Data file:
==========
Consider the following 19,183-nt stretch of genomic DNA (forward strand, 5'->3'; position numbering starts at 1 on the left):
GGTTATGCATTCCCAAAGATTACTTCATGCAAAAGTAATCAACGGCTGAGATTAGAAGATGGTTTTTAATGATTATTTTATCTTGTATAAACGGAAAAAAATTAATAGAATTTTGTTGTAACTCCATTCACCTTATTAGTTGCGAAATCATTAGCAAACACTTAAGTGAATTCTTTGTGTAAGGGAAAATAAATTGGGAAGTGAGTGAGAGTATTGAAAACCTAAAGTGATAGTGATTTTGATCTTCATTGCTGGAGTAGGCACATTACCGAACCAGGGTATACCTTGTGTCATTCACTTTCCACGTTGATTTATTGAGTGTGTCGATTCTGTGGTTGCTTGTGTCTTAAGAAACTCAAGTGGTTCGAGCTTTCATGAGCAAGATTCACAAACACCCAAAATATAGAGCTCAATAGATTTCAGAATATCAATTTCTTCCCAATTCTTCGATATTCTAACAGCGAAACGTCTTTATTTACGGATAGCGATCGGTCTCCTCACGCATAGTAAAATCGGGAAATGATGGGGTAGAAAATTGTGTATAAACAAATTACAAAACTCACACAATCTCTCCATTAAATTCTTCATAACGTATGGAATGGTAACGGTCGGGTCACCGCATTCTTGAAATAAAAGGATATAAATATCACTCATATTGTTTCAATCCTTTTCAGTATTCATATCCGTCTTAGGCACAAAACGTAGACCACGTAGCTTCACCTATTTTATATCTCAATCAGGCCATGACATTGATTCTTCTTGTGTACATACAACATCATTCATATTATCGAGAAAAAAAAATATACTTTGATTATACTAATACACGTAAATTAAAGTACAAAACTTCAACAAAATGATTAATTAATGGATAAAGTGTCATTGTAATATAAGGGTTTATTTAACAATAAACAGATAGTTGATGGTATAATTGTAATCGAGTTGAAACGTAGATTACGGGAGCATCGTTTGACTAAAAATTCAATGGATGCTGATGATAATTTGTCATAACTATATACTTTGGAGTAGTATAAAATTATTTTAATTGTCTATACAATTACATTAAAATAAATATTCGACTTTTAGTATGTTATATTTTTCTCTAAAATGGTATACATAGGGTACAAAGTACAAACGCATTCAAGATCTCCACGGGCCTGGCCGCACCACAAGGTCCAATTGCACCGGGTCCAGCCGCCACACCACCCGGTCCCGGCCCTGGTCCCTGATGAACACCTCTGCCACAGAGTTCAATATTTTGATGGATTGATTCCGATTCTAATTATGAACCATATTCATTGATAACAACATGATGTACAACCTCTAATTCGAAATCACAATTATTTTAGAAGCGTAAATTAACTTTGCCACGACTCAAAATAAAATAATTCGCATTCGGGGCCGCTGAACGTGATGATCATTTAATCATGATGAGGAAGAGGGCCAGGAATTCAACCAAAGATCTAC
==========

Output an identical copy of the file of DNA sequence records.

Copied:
Consider the following 19,183-nt stretch of genomic DNA (forward strand, 5'->3'; position numbering starts at 1 on the left):
GGTTATGCATTCCCAAAGATTACTTCATGCAAAAGTAATCAACGGCTGAGATTAGAAGATGGTTTTTAATGATTATTTTATCTTGTATAAACGGAAAAAAATTAATAGAATTTTGTTGTAACTCCATTCACCTTATTAGTTGCGAAATCATTAGCAAACACTTAAGTGAATTCTTTGTGTAAGGGAAAATAAATTGGGAAGTGAGTGAGAGTATTGAAAACCTAAAGTGATAGTGATTTTGATCTTCATTGCTGGAGTAGGCACATTACCGAACCAGGGTATACCTTGTGTCATTCACTTTCCACGTTGATTTATTGAGTGTGTCGATTCTGTGGTTGCTTGTGTCTTAAGAAACTCAAGTGGTTCGAGCTTTCATGAGCAAGATTCACAAACACCCAAAATATAGAGCTCAATAGATTTCAGAATATCAATTTCTTCCCAATTCTTCGATATTCTAACAGCGAAACGTCTTTATTTACGGATAGCGATCGGTCTCCTCACGCATAGTAAAATCGGGAAATGATGGGGTAGAAAATTGTGTATAAACAAATTACAAAACTCACACAATCTCTCCATTAAATTCTTCATAACGTATGGAATGGTAACGGTCGGGTCACCGCATTCTTGAAATAAAAGGATATAAATATCACTCATATTGTTTCAATCCTTTTCAGTATTCATATCCGTCTTAGGCACAAAACGTAGACCACGTAGCTTCACCTATTTTATATCTCAATCAGGCCATGACATTGATTCTTCTTGTGTACATACAACATCATTCATATTATCGAGAAAAAAAAATATACTTTGATTATACTAATACACGTAAATTAAAGTACAAAACTTCAACAAAATGATTAATTAATGGATAAAGTGTCATTGTAATATAAGGGTTTATTTAACAATAAACAGATAGTTGATGGTATAATTGTAATCGAGTTGAAACGTAGATTACGGGAGCATCGTTTGACTAAAAATTCAATGGATGCTGATGATAATTTGTCATAACTATATACTTTGGAGTAGTATAAAATTATTTTAATTGTCTATACAATTACATTAAAATAAATATTCGACTTTTAGTATGTTATATTTTTCTCTAAAATGGTATACATAGGGTACAAAGTACAAACGCATTCAAGATCTCCACGGGCCTGGCCGCACCACAAGGTCCAATTGCACCGGGTCCAGCCGCCACACCACCCGGTCCCGGCCCTGGTCCCTGATGAACACCTCTGCCACAGAGTTCAATATTTTGATGGATTGATTCCGATTCTAATTATGAACCATATTCATTGATAACAACATGATGTACAACCTCTAATTCGAAATCACAATTATTTTAGAAGCGTAAATTAACTTTGCCACGACTCAAAATAAAATAATTCGCATTCGGGGCCGCTGAACGTGATGATCATTTAATCATGATGAGGAAGAGGGCCAGGAATTCAACCAAAGATCTAC